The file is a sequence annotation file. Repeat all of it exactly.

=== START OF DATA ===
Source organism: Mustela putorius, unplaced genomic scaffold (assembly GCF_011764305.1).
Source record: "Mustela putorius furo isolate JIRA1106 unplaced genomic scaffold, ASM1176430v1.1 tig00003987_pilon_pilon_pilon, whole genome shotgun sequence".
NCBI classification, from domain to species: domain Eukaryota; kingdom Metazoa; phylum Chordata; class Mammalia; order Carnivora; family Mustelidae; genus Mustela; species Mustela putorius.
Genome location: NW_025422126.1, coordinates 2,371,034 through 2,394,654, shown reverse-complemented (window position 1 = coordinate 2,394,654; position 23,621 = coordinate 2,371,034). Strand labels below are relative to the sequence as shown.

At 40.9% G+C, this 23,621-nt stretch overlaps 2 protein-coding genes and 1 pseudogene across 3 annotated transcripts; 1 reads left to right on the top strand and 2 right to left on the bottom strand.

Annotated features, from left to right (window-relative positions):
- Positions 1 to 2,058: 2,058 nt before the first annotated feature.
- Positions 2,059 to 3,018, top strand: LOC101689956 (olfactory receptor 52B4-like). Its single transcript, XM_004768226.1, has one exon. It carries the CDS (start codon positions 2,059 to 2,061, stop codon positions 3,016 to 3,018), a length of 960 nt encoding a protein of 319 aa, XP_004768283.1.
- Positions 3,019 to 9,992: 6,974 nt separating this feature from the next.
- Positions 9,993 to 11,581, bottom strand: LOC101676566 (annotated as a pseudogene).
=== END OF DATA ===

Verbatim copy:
Source organism: Mustela putorius, unplaced genomic scaffold (assembly GCF_011764305.1).
Source record: "Mustela putorius furo isolate JIRA1106 unplaced genomic scaffold, ASM1176430v1.1 tig00003987_pilon_pilon_pilon, whole genome shotgun sequence".
NCBI classification, from domain to species: domain Eukaryota; kingdom Metazoa; phylum Chordata; class Mammalia; order Carnivora; family Mustelidae; genus Mustela; species Mustela putorius.
Genome location: NW_025422126.1, coordinates 2,371,034 through 2,394,654, shown reverse-complemented (window position 1 = coordinate 2,394,654; position 23,621 = coordinate 2,371,034). Strand labels below are relative to the sequence as shown.

At 40.9% G+C, this 23,621-nt stretch overlaps 2 protein-coding genes and 1 pseudogene across 3 annotated transcripts; 1 reads left to right on the top strand and 2 right to left on the bottom strand.

Annotated features, from left to right (window-relative positions):
- Positions 1 to 2,058: 2,058 nt before the first annotated feature.
- Positions 2,059 to 3,018, top strand: LOC101689956 (olfactory receptor 52B4-like). Its single transcript, XM_004768226.1, has one exon. It carries the CDS (start codon positions 2,059 to 2,061, stop codon positions 3,016 to 3,018), a length of 960 nt encoding a protein of 319 aa, XP_004768283.1.
- Positions 3,019 to 9,992: 6,974 nt separating this feature from the next.
- Positions 9,993 to 11,581, bottom strand: LOC101676566 (annotated as a pseudogene).